In accordance with the present invention, with reference to FIG. 6, block 114 indicates the initiation of the large solid area test patch routine. It should be understood that it is a matter of design choice how often to generate the large solid test area patch. Block 116 illustrates the generation of the relatively large solid area test patch 92 as illustrated in FIG. 3, and suitably projected on to the photoreceptor belt 10 by the test patch generator 32. It should be understood that the test patch 92, and the smaller test patches 88 can be generated by suitable timing of the test patch generator 32. The key difference in the test patch 92 from the test patches 88 is the significant increase in the developed area of the test patch 92, in particular covering all or the greater portion of the image are 90 on the photoreceptor belt. In one embodiment, the length of the test patch 92 is one pitch or one timing cycle of the printer, a timing cycle in general being the time to lay down the image of a document on the photoreceptor belt 10.

Another key difference between the test patch 92 and the test patches 88 is the sufficient distance between the lead edge 94 and the trail 96 of the test patch 92 such that the difference in density between the developed patch at the lead edge 94 and the trail edge 96 is sufficient to be sensed and measured by a densitometer. It should be understood that the difference in density may only be negligible but that there is sufficient difference that is capable of measurement. Such a difference or distinction is not possible with prior art test patches such as illustrated at 88. In block 118 there is a determination of the background voltage on the photoreceptor as illustrated at 102 in FIGS. 4 and 5, as well as the determination of the lead edge density and trail edge density as measured by densitometer 54. It should also be understood that for a suitable adjustment of the xerographic process parameters in response to the density determinations, there is a determination of the bias voltage 106 at the developer station.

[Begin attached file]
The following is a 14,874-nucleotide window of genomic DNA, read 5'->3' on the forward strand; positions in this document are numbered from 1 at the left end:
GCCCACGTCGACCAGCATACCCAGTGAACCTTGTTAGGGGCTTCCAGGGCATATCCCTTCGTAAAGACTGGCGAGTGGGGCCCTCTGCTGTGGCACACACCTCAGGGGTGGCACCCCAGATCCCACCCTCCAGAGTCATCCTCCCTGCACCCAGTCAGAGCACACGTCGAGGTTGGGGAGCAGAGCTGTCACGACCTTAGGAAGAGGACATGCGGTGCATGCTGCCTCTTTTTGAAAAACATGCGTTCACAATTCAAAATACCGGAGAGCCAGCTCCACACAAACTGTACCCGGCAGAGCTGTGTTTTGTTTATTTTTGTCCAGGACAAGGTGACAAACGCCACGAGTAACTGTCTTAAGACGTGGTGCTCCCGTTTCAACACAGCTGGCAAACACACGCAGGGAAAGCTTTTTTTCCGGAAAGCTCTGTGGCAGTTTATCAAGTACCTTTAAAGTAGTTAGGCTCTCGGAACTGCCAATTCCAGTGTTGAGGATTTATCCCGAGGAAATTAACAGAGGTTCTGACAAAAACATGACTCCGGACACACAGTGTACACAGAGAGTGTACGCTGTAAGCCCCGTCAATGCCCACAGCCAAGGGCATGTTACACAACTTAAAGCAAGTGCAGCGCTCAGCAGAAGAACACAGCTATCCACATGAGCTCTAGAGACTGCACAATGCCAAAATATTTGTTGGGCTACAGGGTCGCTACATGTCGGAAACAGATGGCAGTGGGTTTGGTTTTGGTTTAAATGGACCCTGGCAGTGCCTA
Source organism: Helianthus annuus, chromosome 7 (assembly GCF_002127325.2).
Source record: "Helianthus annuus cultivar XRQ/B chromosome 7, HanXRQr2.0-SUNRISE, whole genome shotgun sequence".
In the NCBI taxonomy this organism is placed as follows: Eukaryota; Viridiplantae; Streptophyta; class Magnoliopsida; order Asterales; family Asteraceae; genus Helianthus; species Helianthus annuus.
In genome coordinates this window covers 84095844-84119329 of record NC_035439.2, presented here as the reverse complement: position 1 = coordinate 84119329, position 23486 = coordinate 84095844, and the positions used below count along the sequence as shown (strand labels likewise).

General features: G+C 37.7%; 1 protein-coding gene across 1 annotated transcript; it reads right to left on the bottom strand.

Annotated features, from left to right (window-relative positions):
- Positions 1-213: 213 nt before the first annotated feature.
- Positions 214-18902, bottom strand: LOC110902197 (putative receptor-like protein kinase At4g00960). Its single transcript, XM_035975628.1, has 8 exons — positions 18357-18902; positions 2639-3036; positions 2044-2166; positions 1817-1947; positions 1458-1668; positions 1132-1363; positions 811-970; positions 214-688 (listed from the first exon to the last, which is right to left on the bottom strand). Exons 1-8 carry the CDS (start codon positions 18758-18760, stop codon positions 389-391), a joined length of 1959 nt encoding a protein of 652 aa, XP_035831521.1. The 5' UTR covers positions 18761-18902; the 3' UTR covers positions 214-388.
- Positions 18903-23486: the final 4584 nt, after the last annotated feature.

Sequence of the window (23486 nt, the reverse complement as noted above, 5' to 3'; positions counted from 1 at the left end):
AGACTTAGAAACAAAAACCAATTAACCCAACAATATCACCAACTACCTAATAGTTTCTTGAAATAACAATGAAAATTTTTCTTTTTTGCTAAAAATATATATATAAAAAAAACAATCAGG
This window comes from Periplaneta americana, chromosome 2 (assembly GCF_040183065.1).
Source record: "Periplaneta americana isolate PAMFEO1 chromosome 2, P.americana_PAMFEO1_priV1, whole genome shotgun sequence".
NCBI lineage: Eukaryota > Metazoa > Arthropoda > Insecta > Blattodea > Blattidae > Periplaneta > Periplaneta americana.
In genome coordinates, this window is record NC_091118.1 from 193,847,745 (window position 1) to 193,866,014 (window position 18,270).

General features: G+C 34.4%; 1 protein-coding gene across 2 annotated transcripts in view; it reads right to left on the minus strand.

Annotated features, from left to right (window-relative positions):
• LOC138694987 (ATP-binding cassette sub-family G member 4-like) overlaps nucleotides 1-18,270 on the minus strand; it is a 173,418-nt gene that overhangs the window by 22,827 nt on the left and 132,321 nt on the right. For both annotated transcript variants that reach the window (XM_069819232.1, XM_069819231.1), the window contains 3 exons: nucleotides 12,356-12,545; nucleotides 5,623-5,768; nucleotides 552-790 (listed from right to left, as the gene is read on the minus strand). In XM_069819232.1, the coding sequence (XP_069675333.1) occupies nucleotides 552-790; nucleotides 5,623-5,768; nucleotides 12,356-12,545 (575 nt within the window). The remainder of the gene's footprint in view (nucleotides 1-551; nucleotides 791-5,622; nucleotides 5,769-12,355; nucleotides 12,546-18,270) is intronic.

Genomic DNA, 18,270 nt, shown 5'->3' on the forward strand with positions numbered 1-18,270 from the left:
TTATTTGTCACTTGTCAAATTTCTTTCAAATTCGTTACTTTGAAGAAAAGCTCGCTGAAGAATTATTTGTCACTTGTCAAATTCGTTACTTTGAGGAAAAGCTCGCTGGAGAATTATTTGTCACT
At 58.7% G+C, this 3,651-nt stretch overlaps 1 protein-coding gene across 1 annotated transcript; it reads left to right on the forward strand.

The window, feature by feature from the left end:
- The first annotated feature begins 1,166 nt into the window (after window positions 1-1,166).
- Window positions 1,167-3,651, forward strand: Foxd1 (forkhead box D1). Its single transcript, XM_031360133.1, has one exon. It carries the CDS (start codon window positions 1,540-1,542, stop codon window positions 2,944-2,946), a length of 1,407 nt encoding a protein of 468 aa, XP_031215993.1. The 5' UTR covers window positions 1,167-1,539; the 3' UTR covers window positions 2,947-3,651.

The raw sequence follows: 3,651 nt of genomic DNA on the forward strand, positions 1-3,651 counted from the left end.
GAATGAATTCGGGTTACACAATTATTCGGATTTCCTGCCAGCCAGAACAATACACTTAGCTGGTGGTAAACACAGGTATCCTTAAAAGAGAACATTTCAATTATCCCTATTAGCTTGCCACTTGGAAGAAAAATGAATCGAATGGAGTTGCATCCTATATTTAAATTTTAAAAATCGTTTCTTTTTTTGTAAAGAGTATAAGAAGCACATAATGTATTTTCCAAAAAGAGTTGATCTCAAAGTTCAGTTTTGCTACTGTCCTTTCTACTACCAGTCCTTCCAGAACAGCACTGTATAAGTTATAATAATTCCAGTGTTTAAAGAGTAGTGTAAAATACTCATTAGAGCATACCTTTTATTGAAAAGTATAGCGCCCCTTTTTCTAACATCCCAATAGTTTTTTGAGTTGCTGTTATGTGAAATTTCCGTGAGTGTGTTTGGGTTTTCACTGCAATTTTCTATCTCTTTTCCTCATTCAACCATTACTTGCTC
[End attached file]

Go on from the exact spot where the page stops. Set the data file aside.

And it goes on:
At decision block 120 there is a determination as to whether or not the lead edge density measurement is less than the trail edge density measurement. If the lead edge density measurement is less that the trail edge density measurement, then no adjustment need be made and as shown at 122 there is an exit of the routine. However, if the lead edge density is not less than the trail edge density, then one of three corrective actions is accomplished as illustrated in blocks 126, 130 and 132.

If the lead edge density is not less than the trail edge density, then the cleaning field potential must be taken into consideration. With reference to FIGS. 4 and 5 the cleaning field 109 potential is the difference between the bias voltage 106 and the background voltage 102. With reference to decision block 124, if the cleaning field potential is greater or equal to a given reference potential, then as illustrated at block 126, the corrective action is to decrease the bias voltage 106 and decrease the image charge or voltage 104 in proportion. The result is, with reference to FIG. 5, that by decreasing the bias voltage 106 the cleaning field is narrowed or reduced to the level of the reference voltage. However, since the lowering or decreasing of the bias voltage increases the development field 108, there is a corresponding decrease in the image charge 104 to maintain a consistent development field 108.